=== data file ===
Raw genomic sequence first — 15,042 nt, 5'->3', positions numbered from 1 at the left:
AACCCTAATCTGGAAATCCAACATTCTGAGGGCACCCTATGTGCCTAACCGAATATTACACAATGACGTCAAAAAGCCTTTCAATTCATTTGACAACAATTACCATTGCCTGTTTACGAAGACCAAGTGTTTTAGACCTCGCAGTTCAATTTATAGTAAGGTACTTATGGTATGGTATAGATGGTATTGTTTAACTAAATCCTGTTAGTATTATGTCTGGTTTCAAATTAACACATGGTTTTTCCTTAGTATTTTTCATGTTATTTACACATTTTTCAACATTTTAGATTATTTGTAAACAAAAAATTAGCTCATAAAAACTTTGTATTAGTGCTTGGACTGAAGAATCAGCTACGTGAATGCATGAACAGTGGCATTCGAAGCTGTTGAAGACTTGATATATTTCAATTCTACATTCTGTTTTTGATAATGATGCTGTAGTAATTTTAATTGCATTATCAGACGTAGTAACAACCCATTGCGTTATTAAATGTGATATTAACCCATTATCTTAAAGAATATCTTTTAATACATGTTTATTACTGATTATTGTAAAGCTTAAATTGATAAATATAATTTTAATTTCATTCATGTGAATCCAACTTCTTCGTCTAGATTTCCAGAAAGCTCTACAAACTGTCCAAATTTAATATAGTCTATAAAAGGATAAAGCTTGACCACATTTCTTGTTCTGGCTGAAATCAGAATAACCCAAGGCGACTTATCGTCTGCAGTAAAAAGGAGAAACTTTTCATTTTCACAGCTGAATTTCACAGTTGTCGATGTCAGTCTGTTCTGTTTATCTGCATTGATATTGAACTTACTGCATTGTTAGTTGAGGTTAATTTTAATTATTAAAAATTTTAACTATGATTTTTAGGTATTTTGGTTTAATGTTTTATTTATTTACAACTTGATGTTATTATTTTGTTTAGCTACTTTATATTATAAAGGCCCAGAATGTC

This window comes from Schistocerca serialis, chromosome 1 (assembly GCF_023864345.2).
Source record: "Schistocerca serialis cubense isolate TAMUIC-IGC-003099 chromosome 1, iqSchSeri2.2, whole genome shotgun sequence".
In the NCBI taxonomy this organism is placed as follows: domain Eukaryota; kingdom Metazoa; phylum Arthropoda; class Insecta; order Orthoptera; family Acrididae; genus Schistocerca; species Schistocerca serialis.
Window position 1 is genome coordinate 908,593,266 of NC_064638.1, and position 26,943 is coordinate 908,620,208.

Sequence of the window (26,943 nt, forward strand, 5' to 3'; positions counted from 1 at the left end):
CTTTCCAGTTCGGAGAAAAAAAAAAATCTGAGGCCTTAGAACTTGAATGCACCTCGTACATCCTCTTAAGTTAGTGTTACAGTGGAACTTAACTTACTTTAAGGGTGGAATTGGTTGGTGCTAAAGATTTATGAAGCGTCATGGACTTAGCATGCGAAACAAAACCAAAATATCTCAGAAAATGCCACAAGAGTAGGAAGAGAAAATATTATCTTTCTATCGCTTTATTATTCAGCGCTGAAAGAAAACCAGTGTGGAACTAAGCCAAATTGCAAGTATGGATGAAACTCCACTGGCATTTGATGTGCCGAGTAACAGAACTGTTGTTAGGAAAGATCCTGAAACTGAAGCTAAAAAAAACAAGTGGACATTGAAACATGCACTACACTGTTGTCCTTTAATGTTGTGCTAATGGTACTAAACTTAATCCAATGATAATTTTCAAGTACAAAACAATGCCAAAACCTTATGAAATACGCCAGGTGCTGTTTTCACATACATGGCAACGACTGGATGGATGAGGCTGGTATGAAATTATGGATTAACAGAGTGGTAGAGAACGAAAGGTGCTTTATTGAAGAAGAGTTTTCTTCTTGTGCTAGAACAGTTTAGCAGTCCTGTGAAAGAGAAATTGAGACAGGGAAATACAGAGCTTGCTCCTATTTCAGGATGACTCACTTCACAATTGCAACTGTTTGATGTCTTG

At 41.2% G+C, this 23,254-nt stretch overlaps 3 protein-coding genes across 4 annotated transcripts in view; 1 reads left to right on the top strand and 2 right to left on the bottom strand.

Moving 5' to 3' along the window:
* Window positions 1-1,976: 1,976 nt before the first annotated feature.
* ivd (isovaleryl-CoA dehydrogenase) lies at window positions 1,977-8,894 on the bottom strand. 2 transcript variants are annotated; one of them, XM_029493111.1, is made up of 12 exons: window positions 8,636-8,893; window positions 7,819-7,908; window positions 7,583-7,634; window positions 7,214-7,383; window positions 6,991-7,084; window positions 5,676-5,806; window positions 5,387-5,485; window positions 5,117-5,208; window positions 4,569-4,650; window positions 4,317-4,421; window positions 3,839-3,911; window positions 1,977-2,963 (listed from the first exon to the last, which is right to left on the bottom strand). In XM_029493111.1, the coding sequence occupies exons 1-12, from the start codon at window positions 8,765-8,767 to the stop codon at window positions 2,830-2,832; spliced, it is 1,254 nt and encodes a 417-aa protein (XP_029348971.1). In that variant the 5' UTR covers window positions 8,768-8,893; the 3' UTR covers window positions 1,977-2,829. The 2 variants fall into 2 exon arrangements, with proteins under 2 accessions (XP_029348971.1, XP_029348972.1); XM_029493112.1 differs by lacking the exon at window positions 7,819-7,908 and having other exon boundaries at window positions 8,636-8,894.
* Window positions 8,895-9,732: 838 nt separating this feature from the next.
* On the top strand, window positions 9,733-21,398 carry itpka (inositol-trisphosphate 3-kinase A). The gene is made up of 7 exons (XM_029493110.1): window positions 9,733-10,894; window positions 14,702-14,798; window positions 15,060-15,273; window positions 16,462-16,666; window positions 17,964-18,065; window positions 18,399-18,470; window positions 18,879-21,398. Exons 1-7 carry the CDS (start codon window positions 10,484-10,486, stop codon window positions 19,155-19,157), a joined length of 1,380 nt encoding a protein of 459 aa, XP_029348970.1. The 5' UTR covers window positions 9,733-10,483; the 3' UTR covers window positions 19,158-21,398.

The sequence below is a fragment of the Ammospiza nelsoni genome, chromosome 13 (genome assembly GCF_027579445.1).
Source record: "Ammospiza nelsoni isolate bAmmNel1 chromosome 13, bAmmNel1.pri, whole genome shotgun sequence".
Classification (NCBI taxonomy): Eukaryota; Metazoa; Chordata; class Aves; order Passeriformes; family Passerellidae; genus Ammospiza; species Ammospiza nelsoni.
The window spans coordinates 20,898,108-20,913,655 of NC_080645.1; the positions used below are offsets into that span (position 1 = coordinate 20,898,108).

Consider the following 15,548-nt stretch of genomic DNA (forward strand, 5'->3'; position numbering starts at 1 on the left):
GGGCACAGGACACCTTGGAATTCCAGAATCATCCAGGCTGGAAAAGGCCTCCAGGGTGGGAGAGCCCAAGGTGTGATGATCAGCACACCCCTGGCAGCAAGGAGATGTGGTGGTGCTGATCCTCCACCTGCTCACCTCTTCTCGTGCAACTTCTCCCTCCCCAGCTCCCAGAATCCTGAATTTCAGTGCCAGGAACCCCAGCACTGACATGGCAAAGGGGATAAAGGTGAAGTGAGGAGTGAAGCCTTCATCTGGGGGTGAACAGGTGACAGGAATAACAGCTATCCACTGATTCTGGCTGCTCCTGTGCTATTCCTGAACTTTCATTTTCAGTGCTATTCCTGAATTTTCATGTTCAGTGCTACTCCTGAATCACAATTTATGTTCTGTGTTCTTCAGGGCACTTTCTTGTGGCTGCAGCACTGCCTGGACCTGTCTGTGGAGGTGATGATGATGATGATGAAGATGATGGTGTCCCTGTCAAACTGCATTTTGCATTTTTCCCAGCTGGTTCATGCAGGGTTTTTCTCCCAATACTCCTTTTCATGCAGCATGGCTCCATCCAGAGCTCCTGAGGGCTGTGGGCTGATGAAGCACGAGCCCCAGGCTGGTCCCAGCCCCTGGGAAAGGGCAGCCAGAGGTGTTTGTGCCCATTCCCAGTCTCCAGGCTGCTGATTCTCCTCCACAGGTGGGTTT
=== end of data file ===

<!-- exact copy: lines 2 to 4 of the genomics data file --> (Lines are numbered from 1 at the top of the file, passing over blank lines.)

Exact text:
AACCCTAATCTGGAAATCCAACATTCTGAGGGCACCCTATGTGCCTAACCGAATATTACACAATGACGTCAAAAAGCCTTTCAATTCATTTGACAACAATTACCATTGCCTGTTTACGAAGACCAAGTGTTTTAGACCTCGCAGTTCAATTTATAGTAAGGTACTTATGGTATGGTATAGATGGTATTGTTTAACTAAATCCTGTTAGTATTATGTCTGGTTTCAAATTAACACATGGTTTTTCCTTAGTATTTTTCATGTTATTTACACATTTTTCAACATTTTAGATTATTTGTAAACAAAAAATTAGCTCATAAAAACTTTGTATTAGTGCTTGGACTGAAGAATCAGCTACGTGAATGCATGAACAGTGGCATTCGAAGCTGTTGAAGACTTGATATATTTCAATTCTACATTCTGTTTTTGATAATGATGCTGTAGTAATTTTAATTGCATTATCAGACGTAGTAACAACCCATTGCGTTATTAAATGTGATATTAACCCATTATCTTAAAGAATATCTTTTAATACATGTTTATTACTGATTATTGTAAAGCTTAAATTGATAAATATAATTTTAATTTCATTCATGTGAATCCAACTTCTTCGTCTAGATTTCCAGAAAGCTCTACAAACTGTCCAAATTTAATATAGTCTATAAAAGGATAAAGCTTGACCACATTTCTTGTTCTGGCTGAAATCAGAATAACCCAAGGCGACTTATCGTCTGCAGTAAAAAGGAGAAACTTTTCATTTTCACAGCTGAATTTCACAGTTGTCGATGTCAGTCTGTTCTGTTTATCTGCATTGATATTGAACTTACTGCATTGTTAGTTGAGGTTAATTTTAATTATTAAAAATTTTAACTATGATTTTTAGGTATTTTGGTTTAATGTTTTATTTATTTACAACTTGATGTTATTATTTTGTTTAGCTACTTTATATTATAAAGGCCCAGAATGTC

This window comes from Schistocerca serialis, chromosome 1 (assembly GCF_023864345.2).
Source record: "Schistocerca serialis cubense isolate TAMUIC-IGC-003099 chromosome 1, iqSchSeri2.2, whole genome shotgun sequence".